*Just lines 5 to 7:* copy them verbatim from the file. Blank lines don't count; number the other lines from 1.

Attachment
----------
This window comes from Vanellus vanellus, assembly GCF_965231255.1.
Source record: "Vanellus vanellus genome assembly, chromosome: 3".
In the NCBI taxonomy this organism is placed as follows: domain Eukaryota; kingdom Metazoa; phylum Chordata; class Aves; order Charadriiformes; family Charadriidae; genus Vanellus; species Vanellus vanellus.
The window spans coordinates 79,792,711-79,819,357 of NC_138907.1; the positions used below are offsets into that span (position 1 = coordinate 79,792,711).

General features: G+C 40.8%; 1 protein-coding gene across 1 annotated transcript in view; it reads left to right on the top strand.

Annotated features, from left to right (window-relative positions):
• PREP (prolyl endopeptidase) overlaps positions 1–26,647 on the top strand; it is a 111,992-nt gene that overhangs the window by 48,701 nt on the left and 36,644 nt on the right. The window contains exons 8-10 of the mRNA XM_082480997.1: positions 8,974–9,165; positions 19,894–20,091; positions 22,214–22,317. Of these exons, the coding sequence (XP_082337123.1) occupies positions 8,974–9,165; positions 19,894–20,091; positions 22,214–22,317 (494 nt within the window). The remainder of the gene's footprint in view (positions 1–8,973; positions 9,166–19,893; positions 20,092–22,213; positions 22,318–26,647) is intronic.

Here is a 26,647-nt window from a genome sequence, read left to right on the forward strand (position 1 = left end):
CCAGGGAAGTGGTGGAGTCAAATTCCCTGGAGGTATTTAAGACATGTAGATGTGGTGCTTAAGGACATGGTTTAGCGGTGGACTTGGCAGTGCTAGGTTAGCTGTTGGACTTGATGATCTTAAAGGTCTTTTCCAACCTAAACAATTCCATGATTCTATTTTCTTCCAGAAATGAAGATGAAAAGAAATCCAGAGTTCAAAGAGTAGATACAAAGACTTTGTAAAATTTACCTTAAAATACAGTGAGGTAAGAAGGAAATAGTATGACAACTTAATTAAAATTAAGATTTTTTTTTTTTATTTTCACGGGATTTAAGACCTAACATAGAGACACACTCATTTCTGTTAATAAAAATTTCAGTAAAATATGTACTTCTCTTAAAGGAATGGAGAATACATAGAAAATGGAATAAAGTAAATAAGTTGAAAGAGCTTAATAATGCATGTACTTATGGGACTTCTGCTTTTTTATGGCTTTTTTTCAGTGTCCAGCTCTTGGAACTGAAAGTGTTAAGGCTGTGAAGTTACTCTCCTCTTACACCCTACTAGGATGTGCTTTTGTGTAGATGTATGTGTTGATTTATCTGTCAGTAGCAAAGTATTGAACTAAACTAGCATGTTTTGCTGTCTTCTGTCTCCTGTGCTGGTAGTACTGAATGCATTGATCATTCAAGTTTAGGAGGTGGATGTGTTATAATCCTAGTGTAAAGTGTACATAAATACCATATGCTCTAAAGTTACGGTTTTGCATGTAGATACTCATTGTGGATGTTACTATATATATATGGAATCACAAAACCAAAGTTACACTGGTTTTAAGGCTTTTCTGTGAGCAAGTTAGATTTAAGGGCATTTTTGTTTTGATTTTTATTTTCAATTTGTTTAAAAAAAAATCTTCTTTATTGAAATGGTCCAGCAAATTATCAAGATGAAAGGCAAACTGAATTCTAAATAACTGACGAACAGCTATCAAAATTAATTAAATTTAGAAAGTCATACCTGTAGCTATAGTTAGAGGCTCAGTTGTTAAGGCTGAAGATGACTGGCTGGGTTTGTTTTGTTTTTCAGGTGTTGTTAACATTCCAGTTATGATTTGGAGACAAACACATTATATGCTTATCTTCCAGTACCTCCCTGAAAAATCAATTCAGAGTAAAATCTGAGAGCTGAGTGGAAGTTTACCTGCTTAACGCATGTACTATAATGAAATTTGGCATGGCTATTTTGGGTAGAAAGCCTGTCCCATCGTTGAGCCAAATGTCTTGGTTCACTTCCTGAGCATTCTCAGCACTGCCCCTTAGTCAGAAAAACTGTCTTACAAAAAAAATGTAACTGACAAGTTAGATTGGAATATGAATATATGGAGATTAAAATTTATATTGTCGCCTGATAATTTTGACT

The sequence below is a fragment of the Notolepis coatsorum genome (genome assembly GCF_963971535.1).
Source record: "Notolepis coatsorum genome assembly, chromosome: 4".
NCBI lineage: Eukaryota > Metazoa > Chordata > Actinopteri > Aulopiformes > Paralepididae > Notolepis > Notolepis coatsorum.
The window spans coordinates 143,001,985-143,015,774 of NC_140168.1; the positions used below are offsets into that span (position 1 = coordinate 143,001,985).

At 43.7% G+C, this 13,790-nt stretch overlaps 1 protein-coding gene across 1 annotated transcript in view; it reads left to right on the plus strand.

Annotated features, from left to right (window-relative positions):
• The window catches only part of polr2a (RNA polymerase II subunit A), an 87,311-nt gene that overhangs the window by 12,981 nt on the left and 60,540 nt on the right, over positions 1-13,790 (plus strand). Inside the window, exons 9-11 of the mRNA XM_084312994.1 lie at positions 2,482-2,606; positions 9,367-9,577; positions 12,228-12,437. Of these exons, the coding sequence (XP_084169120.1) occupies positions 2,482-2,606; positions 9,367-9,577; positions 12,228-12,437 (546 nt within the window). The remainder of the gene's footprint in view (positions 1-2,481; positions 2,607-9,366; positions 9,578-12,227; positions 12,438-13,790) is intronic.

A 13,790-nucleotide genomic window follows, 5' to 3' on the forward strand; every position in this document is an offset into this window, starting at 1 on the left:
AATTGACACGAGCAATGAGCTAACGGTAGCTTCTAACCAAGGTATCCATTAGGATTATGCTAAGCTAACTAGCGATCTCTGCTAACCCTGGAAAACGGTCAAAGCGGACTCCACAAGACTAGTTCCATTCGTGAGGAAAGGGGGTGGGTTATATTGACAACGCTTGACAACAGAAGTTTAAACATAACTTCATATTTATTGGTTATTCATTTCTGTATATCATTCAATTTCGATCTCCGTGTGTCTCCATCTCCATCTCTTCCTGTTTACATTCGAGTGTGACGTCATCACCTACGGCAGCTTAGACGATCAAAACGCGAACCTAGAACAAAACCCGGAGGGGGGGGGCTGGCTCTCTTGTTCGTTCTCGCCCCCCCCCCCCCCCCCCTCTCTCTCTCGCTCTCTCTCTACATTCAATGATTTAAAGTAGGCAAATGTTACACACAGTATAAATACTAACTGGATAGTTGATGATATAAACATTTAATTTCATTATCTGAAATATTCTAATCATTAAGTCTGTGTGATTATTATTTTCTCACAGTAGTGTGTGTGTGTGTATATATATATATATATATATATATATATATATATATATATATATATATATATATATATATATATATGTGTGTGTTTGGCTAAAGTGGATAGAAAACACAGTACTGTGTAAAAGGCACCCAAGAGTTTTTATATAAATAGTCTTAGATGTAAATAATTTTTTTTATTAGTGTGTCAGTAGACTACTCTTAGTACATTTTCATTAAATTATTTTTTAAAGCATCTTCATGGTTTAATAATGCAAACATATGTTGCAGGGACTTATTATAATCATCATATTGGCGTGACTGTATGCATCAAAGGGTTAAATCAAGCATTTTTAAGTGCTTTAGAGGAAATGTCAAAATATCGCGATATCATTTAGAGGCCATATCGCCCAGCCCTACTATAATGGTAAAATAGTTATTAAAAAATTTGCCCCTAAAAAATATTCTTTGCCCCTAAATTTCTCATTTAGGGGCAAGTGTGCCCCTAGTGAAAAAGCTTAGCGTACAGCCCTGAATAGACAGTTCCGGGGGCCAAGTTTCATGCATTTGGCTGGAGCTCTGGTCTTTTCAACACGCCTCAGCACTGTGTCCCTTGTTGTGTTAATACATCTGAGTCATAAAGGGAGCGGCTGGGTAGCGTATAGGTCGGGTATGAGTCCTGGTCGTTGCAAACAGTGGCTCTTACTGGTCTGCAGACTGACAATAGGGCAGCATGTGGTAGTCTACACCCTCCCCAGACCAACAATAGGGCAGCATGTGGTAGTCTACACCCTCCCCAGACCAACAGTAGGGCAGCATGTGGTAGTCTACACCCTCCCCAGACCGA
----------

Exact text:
General features: G+C 40.8%; 1 protein-coding gene across 1 annotated transcript in view; it reads left to right on the top strand.

Annotated features, from left to right (window-relative positions):
• PREP (prolyl endopeptidase) overlaps positions 1–26,647 on the top strand; it is a 111,992-nt gene that overhangs the window by 48,701 nt on the left and 36,644 nt on the right. The window contains exons 8-10 of the mRNA XM_082480997.1: positions 8,974–9,165; positions 19,894–20,091; positions 22,214–22,317. Of these exons, the coding sequence (XP_082337123.1) occupies positions 8,974–9,165; positions 19,894–20,091; positions 22,214–22,317 (494 nt within the window). The remainder of the gene's footprint in view (positions 1–8,973; positions 9,166–19,893; positions 20,092–22,213; positions 22,318–26,647) is intronic.